Mpumelelo Mkhabela

When the filth of corruption infiltrates an entire society

2018-07-31 06:01
Former president Kgalema Motlanthe (Jacquelyn Martin, AP)

Former president Kgalema Motlanthe (Jacquelyn Martin, AP)

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At the ANC's conference in Polokwane in 2007, the party's then secretary general, Kgalema Motlanthe, made an honest observation about how the governing party had to contend with nasty characters within its ranks.

"No profound and popular movement in all history has taken place without its share of filth, without adventurers and rogues, without boastful and noisy elements – a ruling party inevitably attracts careerists." 

Motlanthe borrowed the quote from Vladimir Lenin's address to the 10th congress of the Communist Party of Soviet Union in 1921 to describe the extent to which the ANC's unit, the branch, had been corrupted.

Motlanthe suggested that given the inevitability of corrosive elements claiming a share of the party, there was a need to ensure that the noble values and norms remained the defining features of the ANC. Continuous political education, he said, was the solution.

The proceedings of the Polokwane conference were anxiously followed in and outside South Africa. Sadly, not because it was going to produce the kind of noble goals Motlanthe referred to. The eagerly awaited outcomes were about whether Thabo Mbeki or Jacob Zuma would triumph in the ANC's presidential election.

As it has since become apparent, at the heart of the conference was whether or not one of the chief rogues would emerge victorious. He did. 

Fast-forward to 2018, not much has been done to show that the party was serious in rooting out the filth, adventurers, rogues, boastful elements and careerists. These characters haven't just claimed a "share" of the governing party. They are increasingly the defining features – contrary to Motlanthe's proposal to mitigate the scourge of the filth.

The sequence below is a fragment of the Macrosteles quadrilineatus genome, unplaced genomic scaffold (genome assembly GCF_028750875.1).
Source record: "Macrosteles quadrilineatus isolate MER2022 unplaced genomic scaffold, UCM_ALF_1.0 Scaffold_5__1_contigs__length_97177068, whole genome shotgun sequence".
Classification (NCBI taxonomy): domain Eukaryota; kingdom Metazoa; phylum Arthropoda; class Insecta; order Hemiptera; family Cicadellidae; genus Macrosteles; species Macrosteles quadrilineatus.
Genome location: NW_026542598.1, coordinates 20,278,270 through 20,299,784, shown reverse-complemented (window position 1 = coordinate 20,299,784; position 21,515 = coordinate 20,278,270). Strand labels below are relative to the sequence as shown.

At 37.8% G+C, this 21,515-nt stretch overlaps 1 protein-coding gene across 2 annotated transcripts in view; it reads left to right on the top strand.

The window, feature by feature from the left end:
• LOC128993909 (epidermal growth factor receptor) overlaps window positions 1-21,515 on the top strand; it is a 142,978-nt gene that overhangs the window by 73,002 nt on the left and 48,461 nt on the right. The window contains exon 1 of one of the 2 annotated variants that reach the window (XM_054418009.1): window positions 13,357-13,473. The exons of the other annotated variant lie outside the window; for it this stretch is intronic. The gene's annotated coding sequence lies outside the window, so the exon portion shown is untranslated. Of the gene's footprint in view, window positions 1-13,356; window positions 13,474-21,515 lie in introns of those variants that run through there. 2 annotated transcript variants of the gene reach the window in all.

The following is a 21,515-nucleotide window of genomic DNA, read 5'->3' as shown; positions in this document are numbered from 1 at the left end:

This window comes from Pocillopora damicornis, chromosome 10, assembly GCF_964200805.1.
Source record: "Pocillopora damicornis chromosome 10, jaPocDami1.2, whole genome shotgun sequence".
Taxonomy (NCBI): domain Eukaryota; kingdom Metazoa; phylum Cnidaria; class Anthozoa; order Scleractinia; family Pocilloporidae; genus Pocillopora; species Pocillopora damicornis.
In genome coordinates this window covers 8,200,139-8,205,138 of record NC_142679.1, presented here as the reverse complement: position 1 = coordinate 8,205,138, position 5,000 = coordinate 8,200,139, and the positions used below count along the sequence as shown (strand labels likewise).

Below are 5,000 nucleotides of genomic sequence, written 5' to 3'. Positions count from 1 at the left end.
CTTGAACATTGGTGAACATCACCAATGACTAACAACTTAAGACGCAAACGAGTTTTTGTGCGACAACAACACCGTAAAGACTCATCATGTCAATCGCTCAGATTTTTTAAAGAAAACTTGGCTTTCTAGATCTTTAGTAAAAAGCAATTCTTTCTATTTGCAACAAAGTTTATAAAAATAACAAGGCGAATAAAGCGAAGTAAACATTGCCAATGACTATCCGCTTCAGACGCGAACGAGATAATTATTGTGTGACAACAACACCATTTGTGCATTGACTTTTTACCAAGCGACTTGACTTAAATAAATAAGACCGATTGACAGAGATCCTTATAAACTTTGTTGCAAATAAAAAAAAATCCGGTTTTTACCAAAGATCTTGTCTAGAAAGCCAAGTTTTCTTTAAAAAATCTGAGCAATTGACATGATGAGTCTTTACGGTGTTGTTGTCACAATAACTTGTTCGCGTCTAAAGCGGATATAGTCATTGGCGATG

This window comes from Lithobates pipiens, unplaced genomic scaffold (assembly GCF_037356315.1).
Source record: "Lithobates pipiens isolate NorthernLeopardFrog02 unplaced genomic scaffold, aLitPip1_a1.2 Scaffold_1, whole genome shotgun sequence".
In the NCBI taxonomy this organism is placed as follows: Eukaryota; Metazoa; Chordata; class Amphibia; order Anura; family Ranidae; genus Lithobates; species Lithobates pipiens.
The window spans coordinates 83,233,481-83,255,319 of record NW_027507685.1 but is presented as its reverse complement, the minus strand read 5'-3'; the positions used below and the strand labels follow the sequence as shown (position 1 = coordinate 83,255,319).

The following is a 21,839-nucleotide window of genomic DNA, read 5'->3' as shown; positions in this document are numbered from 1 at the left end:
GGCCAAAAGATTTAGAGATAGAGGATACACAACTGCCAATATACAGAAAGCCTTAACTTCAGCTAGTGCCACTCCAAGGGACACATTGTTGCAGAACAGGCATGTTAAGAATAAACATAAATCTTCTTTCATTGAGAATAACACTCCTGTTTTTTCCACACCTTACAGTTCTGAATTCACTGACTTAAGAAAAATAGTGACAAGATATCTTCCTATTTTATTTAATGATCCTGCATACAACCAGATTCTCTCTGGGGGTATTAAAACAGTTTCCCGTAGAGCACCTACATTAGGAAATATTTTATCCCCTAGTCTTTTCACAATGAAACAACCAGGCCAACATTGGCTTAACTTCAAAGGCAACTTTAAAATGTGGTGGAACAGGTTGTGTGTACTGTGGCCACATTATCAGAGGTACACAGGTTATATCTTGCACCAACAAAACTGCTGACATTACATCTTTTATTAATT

It was not long after Polokwane that Tony Yengeni who, in some way, fits a version or two of the descriptions on Motlanthe's problematic characters, was in charge of political education. Supposedly the very same political education that would mitigate the problem identified by Motlanthe! Yengeni, a convicted fraudster, has since been promoted to the heart of the governing party's fight against corruption. He has consistently retained a seat on the party's national executive committee (NEC).

In fact, not only does the governing party "attract", (Motlanthe's words) nasty elements; it seems to be also breeding and transforming them into heartless individuals who enjoy looting from the poor while coining slogans allegedly to address the problems faced by poor people. 

Even people who joined the party under life threatening conditions, lost a number of their comrades in the struggle for freedom and emerged with terrible scars, have somehow metamorphosed into corrupt tax-in-transit kingpins. They have dealt a heavy blow to the criminal justice system, rendering it woefully incapable of mounting a response to what is essentially an attack on the democratic state, its institutions and processes.

It seems Motlanthe was either too optimistic or naïve in thinking that education was the solution to the problem. How would you teach Jacob Zuma to respect public funds? The solution really is a credible criminal justice system that flushes out from the body politic the malignant cancer of corruption.